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Wesley's workshop Lesson One

Rhythm vs. Meter.

What is rhythm?

Rhythm is the flow of the poem. How it reads, whether smooth and moving from one word to the next with ease or choppy, clumsy and ugly.
Rhythm is what you get when you write a poem… good or bad.

Meter DESCRIBES what the rhythm is. With an understanding of meter we can guarantee our poem moves smoothly and identify difficulties in the work. Meaning, what works and what doesn’t and (most importantly):


Let’s begin at the beginning.

A line of poetry is called a “verse”.
Each verse is divided into poetic “feet”. There are a multitude of poetic foot styles. We will discuss the two most common: the “iamb” and the “trochee”.

An iamb is a two syllable unit. It is an accented (or stressed) syllable preceded by an unstressed syllable.
An example would be “beyond”. The “be” is unstressed while “yond” is stressed.
We might write it like this: “be - YOND”. This is known as scansion (or parsing).

Scansion is how we break a poem down into its component parts and will be used throughout the workshop.

Some more examples of what we would call “iamb”:

“aloof” (scanned as a / LOOF)
“reject” (re / JECT)
“respect (re / SPECT)

All of these words begin with an unstressed syllable followed by a stressed syllable. This is “Iamb”.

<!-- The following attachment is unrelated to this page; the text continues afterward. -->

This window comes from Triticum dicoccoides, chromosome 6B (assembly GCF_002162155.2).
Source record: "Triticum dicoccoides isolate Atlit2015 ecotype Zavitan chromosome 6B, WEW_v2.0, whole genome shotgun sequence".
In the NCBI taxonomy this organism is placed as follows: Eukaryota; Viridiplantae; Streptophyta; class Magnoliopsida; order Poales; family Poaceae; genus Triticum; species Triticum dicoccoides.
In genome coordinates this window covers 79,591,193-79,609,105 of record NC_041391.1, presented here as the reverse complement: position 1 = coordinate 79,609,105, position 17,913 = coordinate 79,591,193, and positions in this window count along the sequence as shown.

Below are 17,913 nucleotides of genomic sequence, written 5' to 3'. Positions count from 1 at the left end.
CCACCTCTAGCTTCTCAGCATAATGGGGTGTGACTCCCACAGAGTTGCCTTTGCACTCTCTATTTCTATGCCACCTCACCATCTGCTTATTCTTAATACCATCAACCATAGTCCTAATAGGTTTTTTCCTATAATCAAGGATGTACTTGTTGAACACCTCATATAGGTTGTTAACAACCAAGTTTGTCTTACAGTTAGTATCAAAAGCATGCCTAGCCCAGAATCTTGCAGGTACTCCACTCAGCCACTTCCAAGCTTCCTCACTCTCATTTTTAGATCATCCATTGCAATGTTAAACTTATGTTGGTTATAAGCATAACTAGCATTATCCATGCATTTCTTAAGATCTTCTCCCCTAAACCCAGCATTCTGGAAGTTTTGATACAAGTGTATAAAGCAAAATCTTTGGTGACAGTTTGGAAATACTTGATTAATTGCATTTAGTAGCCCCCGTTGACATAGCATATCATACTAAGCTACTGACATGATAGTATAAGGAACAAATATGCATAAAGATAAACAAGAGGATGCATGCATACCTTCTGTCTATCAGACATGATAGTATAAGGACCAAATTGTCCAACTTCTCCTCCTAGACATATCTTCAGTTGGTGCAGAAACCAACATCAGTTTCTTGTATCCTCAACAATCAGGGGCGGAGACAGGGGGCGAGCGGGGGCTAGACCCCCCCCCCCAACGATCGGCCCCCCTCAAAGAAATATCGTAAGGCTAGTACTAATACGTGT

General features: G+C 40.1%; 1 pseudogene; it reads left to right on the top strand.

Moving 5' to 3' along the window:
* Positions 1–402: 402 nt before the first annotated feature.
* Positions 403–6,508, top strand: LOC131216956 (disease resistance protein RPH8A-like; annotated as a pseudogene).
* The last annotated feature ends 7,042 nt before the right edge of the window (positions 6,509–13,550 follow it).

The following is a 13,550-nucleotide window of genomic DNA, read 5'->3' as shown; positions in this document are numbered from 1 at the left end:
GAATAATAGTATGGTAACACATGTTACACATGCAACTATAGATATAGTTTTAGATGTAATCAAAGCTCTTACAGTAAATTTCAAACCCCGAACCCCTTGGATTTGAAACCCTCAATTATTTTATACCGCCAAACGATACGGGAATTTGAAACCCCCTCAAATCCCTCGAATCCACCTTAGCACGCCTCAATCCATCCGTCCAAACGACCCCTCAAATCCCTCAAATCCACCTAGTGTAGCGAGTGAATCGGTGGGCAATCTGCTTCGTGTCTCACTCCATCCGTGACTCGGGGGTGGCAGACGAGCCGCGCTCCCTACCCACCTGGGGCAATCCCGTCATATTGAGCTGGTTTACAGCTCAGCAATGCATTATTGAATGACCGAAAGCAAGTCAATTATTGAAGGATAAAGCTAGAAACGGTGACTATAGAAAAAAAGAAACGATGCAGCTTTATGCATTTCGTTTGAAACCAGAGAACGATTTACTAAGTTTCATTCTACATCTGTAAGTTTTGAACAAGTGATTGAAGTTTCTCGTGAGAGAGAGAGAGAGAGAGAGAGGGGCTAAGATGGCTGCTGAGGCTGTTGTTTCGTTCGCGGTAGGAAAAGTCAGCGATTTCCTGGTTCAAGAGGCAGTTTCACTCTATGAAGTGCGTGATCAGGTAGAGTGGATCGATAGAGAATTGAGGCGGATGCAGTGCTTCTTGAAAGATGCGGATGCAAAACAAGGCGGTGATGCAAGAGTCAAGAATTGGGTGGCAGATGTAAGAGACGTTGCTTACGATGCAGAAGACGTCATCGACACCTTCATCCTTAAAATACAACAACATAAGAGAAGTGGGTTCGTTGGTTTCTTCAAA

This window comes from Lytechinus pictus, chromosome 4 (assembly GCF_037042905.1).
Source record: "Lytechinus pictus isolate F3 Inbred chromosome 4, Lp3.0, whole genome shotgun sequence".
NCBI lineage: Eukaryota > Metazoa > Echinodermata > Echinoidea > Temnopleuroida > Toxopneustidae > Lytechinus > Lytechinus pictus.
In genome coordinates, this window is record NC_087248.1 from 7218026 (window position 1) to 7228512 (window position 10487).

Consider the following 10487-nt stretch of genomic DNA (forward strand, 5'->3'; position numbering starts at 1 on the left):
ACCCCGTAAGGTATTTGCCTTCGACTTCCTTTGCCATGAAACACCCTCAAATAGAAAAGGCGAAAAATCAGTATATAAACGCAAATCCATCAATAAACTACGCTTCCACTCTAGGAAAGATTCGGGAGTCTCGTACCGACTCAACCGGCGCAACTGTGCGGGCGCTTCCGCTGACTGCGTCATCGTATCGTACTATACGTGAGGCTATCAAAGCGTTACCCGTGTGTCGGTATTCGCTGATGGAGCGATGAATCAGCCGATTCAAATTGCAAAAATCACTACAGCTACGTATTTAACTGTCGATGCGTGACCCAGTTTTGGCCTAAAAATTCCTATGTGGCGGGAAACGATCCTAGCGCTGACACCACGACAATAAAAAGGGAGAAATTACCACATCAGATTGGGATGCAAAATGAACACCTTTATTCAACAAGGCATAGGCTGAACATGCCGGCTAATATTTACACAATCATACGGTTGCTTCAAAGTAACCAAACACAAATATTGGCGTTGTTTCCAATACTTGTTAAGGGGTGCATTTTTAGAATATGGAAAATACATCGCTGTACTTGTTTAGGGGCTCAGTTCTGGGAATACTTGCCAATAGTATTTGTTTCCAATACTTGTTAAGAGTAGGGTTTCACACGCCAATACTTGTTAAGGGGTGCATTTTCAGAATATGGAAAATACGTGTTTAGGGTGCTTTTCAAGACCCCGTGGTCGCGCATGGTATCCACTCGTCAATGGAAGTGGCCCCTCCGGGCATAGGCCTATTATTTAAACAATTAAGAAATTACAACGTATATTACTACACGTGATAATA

The number of these poetic feet in a given verse will determine the “meter” of the verse.
Seventy percent of verse in English poetry is “pentameter” which means there are five feet in the verse.
E.G. “When I have fears that I may cease to be…” (Keats). This verse is written in iambic pentameter.
I would scan it thus: “When I / have FEARS / that I / may CEASE / to BE”.
We can write in shorter and longer lengths of verse such as “monometer” which is one iamb.

E.G. Again… “beyond”

Dimeter: two iambs “they RAN / a-WAY”
Trimeter: three iambs “i WATCHED / a SIN- / king STAR (note how the division of an iamb actually happens in the middle of a word).
Tetrameter: four iambs “The CROWS / have FALL- / en SI- / lent NOW”
Pentameter: five iambs “When I have fears that I may cease to be…”

Lets have as our first assignment something simple. Create a small list of iambic words such as I have done.
Then we’ll talk about it.
W. H. Snow..

Damn Now I have to work correctly lol
Yours Ian..

Okay, we've had several participants go ahead with ex. two,

so let's move on to it.
First Rula, the words you're looking for are "dimeter" and "trimeter".

Dimeter is a two foot verse. Meaning, there will be two poetic feet in the line. In this case we are chiefly using iamb, so stick to it. We'll experiment with Trochee tomorrow.
Trimeter is a three foot verse and so on as was explained earlier.

Write a single verse in all the "meters" (monometer to pentameter). You should have five and only five verses in the exercise.

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